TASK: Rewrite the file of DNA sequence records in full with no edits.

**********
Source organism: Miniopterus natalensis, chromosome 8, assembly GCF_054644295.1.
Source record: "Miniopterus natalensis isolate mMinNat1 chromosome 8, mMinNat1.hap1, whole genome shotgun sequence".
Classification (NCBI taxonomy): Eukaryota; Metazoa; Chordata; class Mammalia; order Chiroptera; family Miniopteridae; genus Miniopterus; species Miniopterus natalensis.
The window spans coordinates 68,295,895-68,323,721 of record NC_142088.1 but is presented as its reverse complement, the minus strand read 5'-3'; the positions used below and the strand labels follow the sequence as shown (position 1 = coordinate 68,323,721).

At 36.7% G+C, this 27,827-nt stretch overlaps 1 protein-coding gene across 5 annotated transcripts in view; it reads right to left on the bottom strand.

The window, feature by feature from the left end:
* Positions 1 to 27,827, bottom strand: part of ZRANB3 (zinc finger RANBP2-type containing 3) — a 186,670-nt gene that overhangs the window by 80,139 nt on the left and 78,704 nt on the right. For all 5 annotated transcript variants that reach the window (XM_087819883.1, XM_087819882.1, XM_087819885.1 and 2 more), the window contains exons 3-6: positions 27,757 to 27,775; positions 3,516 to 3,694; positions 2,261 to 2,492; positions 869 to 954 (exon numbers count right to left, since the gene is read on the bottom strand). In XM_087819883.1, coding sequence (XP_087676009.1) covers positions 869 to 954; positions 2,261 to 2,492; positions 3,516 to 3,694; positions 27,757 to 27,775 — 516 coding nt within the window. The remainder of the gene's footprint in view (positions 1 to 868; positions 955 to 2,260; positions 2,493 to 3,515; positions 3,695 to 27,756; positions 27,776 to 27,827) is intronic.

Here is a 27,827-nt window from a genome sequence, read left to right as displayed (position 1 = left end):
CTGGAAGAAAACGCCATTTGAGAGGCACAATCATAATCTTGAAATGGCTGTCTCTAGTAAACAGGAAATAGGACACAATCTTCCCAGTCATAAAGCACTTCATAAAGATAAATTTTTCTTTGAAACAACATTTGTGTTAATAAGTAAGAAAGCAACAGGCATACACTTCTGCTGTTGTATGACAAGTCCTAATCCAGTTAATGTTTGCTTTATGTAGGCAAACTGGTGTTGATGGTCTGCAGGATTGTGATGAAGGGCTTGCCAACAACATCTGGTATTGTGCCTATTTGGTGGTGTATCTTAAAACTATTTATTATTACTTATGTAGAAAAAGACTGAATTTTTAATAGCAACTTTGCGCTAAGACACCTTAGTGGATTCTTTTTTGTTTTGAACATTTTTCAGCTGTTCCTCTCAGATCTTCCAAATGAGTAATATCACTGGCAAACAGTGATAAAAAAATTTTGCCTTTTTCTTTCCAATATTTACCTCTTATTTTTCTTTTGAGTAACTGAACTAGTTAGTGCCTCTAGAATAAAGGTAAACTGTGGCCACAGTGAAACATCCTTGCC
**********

Source organism: Miniopterus natalensis, chromosome 8, assembly GCF_054644295.1.
Source record: "Miniopterus natalensis isolate mMinNat1 chromosome 8, mMinNat1.hap1, whole genome shotgun sequence".
Classification (NCBI taxonomy): Eukaryota; Metazoa; Chordata; class Mammalia; order Chiroptera; family Miniopteridae; genus Miniopterus; species Miniopterus natalensis.
The window spans coordinates 68,295,895-68,323,721 of record NC_142088.1 but is presented as its reverse complement, the minus strand read 5'-3'; the positions used below and the strand labels follow the sequence as shown (position 1 = coordinate 68,323,721).

At 36.7% G+C, this 27,827-nt stretch overlaps 1 protein-coding gene across 5 annotated transcripts in view; it reads right to left on the bottom strand.

The window, feature by feature from the left end:
* Positions 1 to 27,827, bottom strand: part of ZRANB3 (zinc finger RANBP2-type containing 3) — a 186,670-nt gene that overhangs the window by 80,139 nt on the left and 78,704 nt on the right. For all 5 annotated transcript variants that reach the window (XM_087819883.1, XM_087819882.1, XM_087819885.1 and 2 more), the window contains exons 3-6: positions 27,757 to 27,775; positions 3,516 to 3,694; positions 2,261 to 2,492; positions 869 to 954 (exon numbers count right to left, since the gene is read on the bottom strand). In XM_087819883.1, coding sequence (XP_087676009.1) covers positions 869 to 954; positions 2,261 to 2,492; positions 3,516 to 3,694; positions 27,757 to 27,775 — 516 coding nt within the window. The remainder of the gene's footprint in view (positions 1 to 868; positions 955 to 2,260; positions 2,493 to 3,515; positions 3,695 to 27,756; positions 27,776 to 27,827) is intronic.

Here is a 27,827-nt window from a genome sequence, read left to right as displayed (position 1 = left end):
CTGGAAGAAAACGCCATTTGAGAGGCACAATCATAATCTTGAAATGGCTGTCTCTAGTAAACAGGAAATAGGACACAATCTTCCCAGTCATAAAGCACTTCATAAAGATAAATTTTTCTTTGAAACAACATTTGTGTTAATAAGTAAGAAAGCAACAGGCATACACTTCTGCTGTTGTATGACAAGTCCTAATCCAGTTAATGTTTGCTTTATGTAGGCAAACTGGTGTTGATGGTCTGCAGGATTGTGATGAAGGGCTTGCCAACAACATCTGGTATTGTGCCTATTTGGTGGTGTATCTTAAAACTATTTATTATTACTTATGTAGAAAAAGACTGAATTTTTAATAGCAACTTTGCGCTAAGACACCTTAGTGGATTCTTTTTTGTTTTGAACATTTTTCAGCTGTTCCTCTCAGATCTTCCAAATGAGTAATATCACTGGCAAACAGTGATAAAAAAATTTTGCCTTTTTCTTTCCAATATTTACCTCTTATTTTTCTTTTGAGTAACTGAACTAGTTAGTGCCTCTAGAATAAAGGTAAACTGTGGCCACAGTGAAACATCCTTGCC